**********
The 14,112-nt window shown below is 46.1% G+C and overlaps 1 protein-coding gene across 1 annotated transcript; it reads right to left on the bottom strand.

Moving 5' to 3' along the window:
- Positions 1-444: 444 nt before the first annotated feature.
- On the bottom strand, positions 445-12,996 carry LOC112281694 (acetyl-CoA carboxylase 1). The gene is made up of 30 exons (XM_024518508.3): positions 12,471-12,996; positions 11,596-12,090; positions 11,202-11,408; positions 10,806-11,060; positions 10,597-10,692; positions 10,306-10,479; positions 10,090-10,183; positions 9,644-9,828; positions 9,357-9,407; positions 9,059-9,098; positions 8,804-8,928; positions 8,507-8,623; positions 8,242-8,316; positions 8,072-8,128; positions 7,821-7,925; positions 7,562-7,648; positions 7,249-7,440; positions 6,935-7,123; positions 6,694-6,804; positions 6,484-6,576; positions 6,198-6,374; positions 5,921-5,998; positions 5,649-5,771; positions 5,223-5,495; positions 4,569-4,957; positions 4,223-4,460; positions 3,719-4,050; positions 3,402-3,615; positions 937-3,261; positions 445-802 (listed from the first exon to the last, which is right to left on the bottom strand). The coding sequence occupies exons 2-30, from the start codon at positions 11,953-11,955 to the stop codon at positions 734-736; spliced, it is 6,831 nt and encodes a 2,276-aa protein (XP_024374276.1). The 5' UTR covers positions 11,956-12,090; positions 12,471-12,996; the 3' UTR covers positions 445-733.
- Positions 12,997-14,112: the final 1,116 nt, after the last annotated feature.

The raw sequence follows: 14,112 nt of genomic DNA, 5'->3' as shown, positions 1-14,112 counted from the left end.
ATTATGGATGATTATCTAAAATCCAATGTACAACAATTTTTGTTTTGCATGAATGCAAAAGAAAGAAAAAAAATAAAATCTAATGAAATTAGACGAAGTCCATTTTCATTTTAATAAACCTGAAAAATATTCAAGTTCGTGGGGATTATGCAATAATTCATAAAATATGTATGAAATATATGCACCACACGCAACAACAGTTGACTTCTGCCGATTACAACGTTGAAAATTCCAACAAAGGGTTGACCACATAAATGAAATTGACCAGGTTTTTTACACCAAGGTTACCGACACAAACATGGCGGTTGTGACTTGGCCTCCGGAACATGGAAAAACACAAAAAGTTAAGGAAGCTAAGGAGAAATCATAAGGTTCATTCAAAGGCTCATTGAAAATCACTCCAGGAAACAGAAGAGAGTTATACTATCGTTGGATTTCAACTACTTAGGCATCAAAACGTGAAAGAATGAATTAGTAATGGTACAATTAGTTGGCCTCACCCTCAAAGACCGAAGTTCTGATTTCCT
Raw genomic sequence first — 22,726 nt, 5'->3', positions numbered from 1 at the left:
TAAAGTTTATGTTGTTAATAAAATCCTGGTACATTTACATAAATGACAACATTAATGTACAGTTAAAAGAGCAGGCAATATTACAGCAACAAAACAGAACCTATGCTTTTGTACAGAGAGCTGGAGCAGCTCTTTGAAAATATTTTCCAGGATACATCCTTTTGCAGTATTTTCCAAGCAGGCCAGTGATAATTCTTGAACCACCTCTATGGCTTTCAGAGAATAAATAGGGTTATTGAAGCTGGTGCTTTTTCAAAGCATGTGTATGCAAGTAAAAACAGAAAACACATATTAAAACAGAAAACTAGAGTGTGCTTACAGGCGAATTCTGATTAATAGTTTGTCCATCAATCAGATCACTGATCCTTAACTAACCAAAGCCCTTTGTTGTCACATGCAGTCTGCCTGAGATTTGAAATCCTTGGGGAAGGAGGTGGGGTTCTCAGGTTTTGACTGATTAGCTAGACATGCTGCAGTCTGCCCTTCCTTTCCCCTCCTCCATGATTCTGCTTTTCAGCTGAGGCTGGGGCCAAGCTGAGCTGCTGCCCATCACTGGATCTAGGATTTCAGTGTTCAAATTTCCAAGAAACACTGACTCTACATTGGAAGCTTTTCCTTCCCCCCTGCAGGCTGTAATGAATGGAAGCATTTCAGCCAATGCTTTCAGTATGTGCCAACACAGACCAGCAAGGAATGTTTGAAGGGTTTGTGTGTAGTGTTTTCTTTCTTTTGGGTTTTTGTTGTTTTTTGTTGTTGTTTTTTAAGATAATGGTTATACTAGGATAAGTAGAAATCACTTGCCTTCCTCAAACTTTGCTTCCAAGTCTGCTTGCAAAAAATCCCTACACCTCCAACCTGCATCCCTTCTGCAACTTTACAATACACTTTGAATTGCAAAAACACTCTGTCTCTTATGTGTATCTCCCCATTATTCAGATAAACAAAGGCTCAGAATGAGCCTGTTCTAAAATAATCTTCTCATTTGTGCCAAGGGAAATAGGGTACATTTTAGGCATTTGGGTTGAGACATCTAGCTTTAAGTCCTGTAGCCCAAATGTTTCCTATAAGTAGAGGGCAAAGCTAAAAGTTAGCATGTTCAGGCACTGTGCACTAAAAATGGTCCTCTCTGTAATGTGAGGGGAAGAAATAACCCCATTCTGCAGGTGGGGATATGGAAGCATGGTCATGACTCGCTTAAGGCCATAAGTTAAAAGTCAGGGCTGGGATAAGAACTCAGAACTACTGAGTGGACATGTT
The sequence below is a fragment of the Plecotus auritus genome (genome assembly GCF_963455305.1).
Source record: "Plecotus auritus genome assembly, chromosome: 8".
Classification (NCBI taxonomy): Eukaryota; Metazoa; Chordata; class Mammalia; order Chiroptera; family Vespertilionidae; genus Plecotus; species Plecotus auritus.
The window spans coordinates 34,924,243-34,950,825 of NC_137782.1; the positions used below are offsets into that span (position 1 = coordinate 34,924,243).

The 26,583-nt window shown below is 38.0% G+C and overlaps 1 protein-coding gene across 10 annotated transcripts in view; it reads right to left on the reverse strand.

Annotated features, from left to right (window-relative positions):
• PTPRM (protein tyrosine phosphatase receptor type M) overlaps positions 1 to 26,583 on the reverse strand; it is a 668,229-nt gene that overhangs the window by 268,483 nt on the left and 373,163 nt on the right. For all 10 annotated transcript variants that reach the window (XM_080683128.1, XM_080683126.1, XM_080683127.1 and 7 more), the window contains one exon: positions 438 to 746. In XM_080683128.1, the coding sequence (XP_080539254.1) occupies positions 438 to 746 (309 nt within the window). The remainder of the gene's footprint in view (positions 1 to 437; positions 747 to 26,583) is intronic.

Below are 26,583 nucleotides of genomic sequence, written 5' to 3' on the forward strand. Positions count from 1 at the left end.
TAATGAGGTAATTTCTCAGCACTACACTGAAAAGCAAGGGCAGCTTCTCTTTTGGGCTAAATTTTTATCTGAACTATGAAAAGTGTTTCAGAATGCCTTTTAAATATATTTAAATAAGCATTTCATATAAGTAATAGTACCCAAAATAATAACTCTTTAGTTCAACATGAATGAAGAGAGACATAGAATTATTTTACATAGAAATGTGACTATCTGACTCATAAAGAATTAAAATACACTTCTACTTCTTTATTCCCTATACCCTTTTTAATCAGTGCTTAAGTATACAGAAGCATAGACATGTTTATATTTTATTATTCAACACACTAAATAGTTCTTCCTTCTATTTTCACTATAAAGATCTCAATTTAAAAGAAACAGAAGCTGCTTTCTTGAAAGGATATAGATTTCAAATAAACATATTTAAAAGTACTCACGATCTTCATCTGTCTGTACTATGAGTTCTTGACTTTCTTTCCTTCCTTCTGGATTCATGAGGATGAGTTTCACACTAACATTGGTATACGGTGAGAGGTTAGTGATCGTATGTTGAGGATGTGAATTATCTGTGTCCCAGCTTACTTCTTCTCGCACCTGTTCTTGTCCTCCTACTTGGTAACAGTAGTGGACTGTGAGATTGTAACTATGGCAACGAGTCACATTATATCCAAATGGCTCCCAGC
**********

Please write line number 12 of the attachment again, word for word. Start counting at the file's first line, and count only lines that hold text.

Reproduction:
Classification (NCBI taxonomy): Eukaryota; Metazoa; Chordata; class Mammalia; order Chiroptera; family Vespertilionidae; genus Plecotus; species Plecotus auritus.